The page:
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What We’re Reading – February 5, 2014

February 5, 2014 3 minute Read by Brittney Bain

Serious threats to Afghan women remain, and recent news out of Afghanistan is increasingly disturbing. A new law, passed by parliament but awaiting the signature of Afghan president Hamid Karzai, changes Afghanistan's criminal prosecution code to ban relatives of an accused person from testifying against them.  Since most violence against women in Afghanistan is within the family, the law will essentially silence female victims of abuse.  “Honor killings” by fathers and other males and forced marriages will become nearly impossible to punish. Not only does this reverse progress made after the fall of the Taliban, it poses dangerous and devastating consequences for Afghan women and girls. As troops draw down this year, it’s more important than ever that Americans stay engaged in efforts to support the rights and security of Afghan women.

This week marked World Cancer Day 2014, which is an opportunity to raise awareness about the disease and look at global access to screening and treatment. The Elizabeth Glaser Pediatric AIDS Foundation features a video on their website from the Center for Strategic and International Studies (CSIS) that examines the link between HIV and cervical cancer in Zambia and explains how the Bush Institute’s Pink Ribbon Red Ribbon® initiative is integrating screening into HIV/AIDS care and treatment. Women who have HIV are four to five times more likely to contract cervical cancer. Built on the success of PEPFAR, Pink Ribbon Red Ribbon is a public-private partnership working to save lives and screen women for cervical cancer in Sub-Saharan Africa.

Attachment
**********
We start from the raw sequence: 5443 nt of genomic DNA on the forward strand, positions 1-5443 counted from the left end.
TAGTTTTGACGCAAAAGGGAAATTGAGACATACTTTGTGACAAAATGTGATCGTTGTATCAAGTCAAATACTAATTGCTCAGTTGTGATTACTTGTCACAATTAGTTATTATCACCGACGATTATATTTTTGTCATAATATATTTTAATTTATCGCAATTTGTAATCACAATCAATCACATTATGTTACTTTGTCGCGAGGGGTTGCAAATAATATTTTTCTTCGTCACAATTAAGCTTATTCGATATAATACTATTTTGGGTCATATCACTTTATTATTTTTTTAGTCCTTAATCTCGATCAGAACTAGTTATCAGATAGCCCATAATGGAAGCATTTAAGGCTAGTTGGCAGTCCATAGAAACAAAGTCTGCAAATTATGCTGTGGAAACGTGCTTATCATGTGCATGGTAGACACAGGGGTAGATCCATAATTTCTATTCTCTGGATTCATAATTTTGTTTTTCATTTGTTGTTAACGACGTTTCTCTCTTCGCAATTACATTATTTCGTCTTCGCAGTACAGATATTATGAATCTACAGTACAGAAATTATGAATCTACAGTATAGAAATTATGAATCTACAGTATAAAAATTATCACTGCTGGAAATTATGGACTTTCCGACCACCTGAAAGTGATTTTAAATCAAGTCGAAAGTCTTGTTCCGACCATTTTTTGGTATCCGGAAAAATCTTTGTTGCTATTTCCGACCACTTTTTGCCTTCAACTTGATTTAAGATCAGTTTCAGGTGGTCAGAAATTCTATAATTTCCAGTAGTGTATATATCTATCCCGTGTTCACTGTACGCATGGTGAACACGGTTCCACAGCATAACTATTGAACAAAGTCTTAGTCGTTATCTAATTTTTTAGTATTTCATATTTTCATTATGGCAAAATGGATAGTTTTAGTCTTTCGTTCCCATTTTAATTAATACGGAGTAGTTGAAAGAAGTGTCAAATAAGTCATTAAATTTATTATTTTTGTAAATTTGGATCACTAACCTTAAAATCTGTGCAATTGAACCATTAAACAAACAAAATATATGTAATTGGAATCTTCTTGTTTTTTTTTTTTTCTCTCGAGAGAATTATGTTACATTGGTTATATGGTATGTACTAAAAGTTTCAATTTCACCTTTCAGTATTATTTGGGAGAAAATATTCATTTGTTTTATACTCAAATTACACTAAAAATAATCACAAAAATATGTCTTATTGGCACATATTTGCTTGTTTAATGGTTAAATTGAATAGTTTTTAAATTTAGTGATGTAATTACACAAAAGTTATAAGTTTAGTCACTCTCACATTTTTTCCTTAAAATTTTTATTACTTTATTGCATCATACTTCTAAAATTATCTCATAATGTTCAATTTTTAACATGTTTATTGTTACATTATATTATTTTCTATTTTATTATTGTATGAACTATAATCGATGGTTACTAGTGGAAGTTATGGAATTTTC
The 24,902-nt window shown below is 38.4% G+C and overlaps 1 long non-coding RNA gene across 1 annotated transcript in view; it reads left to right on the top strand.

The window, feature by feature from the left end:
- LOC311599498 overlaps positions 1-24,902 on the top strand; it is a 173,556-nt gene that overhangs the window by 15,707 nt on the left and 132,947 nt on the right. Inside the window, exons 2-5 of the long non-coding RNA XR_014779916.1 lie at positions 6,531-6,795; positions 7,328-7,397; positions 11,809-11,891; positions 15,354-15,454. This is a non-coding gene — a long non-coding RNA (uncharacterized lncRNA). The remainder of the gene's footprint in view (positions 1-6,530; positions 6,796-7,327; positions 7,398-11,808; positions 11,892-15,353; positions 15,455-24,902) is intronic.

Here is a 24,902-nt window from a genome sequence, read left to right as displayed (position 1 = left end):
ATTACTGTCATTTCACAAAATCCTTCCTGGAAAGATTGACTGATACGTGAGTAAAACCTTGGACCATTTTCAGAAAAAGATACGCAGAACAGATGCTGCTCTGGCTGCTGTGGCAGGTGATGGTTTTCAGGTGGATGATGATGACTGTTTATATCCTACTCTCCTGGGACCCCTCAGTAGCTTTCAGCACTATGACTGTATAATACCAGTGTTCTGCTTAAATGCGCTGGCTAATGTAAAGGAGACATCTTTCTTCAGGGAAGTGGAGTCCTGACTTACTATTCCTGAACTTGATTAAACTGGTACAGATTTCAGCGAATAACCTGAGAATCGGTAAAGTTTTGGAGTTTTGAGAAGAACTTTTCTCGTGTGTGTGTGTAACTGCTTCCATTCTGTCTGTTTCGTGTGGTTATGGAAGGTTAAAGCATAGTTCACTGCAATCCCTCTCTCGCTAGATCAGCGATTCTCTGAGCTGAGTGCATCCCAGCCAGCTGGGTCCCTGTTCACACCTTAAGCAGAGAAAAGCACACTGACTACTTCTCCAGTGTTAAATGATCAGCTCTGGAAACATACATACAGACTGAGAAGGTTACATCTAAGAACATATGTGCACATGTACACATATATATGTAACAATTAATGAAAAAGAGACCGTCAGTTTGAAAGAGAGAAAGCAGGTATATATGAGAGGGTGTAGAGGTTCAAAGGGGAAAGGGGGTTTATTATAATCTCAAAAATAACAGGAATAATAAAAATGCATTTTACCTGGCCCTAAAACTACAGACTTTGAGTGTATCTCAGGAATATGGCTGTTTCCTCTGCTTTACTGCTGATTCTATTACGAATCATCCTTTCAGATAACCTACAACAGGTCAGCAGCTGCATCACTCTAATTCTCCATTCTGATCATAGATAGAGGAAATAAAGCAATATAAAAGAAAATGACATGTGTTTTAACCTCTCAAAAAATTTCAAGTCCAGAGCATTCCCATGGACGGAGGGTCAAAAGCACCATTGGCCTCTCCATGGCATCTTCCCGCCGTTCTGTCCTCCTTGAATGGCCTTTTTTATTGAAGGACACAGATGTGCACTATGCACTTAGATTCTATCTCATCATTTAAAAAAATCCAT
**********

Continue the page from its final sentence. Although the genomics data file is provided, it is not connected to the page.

A recent article in Forbes looks at social progress and the unique opportunity for economic growth and prosperity in Myanmar. While the country’s political and economic gains are fragile, the writers point out significant developments and important investments in the country as reasons to remain hopeful for positive improvements.  “The development of Myanmar’s economy and civil society, coupled with continued progress in political reforms, will not only result in increased shared prosperity, but will also ensure that more of its young men and women can continue turning their hopes for their country into reality.  In a country like Myanmar, full of challenges and opportunities, private social investments provide the opportunities for both international businesses and the many blossoming members of its next generation.”


Author

Brittney Bain
Brittney Bain

Brittney Bain serves as the Director of Communications for the George W. Bush Presidential Center.

Prior to joining the Bush Center, she worked on Capitol Hill where she served most recently as deputy press secretary for the U.S. House Committee on the Judiciary.  Bain interned in the White House Office of Communications during the George W. Bush Administration.

She received her bachelor’s degree from Baylor University and her master’s degree from The Medill School of Journalism at Northwestern University.

Full Bio

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